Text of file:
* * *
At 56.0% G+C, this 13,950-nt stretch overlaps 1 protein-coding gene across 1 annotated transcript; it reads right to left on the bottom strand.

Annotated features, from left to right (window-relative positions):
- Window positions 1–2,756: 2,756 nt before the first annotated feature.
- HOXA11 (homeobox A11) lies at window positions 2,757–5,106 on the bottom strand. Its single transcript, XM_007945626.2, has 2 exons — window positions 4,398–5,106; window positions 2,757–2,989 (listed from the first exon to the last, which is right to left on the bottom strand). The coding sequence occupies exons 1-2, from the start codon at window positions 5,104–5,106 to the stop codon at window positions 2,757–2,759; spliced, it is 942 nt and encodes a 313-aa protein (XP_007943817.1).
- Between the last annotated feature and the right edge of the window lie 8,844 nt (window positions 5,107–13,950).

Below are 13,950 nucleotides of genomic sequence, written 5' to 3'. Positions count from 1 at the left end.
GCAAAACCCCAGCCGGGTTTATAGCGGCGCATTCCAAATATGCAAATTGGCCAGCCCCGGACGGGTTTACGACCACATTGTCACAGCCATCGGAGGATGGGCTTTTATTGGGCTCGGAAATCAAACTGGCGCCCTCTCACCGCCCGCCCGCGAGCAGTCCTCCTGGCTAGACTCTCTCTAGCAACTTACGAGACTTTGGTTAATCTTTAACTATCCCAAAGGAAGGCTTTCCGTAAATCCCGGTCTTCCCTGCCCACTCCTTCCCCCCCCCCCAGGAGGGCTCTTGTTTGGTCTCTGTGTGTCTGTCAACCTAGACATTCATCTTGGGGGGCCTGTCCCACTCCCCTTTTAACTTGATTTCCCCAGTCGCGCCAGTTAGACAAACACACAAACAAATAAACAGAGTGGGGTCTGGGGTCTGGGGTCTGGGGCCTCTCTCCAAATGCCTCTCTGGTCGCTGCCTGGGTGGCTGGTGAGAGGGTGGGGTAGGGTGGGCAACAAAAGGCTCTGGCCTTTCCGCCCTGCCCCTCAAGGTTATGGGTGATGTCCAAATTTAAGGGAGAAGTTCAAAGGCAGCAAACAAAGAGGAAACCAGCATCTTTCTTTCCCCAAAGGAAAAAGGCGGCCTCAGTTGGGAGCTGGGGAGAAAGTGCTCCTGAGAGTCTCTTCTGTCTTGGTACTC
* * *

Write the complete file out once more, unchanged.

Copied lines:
At 56.0% G+C, this 13,950-nt stretch overlaps 1 protein-coding gene across 1 annotated transcript; it reads right to left on the bottom strand.

Annotated features, from left to right (window-relative positions):
- Window positions 1–2,756: 2,756 nt before the first annotated feature.
- HOXA11 (homeobox A11) lies at window positions 2,757–5,106 on the bottom strand. Its single transcript, XM_007945626.2, has 2 exons — window positions 4,398–5,106; window positions 2,757–2,989 (listed from the first exon to the last, which is right to left on the bottom strand). The coding sequence occupies exons 1-2, from the start codon at window positions 5,104–5,106 to the stop codon at window positions 2,757–2,759; spliced, it is 942 nt and encodes a 313-aa protein (XP_007943817.1).
- Between the last annotated feature and the right edge of the window lie 8,844 nt (window positions 5,107–13,950).

Below are 13,950 nucleotides of genomic sequence, written 5' to 3'. Positions count from 1 at the left end.
GCAAAACCCCAGCCGGGTTTATAGCGGCGCATTCCAAATATGCAAATTGGCCAGCCCCGGACGGGTTTACGACCACATTGTCACAGCCATCGGAGGATGGGCTTTTATTGGGCTCGGAAATCAAACTGGCGCCCTCTCACCGCCCGCCCGCGAGCAGTCCTCCTGGCTAGACTCTCTCTAGCAACTTACGAGACTTTGGTTAATCTTTAACTATCCCAAAGGAAGGCTTTCCGTAAATCCCGGTCTTCCCTGCCCACTCCTTCCCCCCCCCCCAGGAGGGCTCTTGTTTGGTCTCTGTGTGTCTGTCAACCTAGACATTCATCTTGGGGGGCCTGTCCCACTCCCCTTTTAACTTGATTTCCCCAGTCGCGCCAGTTAGACAAACACACAAACAAATAAACAGAGTGGGGTCTGGGGTCTGGGGTCTGGGGCCTCTCTCCAAATGCCTCTCTGGTCGCTGCCTGGGTGGCTGGTGAGAGGGTGGGGTAGGGTGGGCAACAAAAGGCTCTGGCCTTTCCGCCCTGCCCCTCAAGGTTATGGGTGATGTCCAAATTTAAGGGAGAAGTTCAAAGGCAGCAAACAAAGAGGAAACCAGCATCTTTCTTTCCCCAAAGGAAAAAGGCGGCCTCAGTTGGGAGCTGGGGAGAAAGTGCTCCTGAGAGTCTCTTCTGTCTTGGTACTC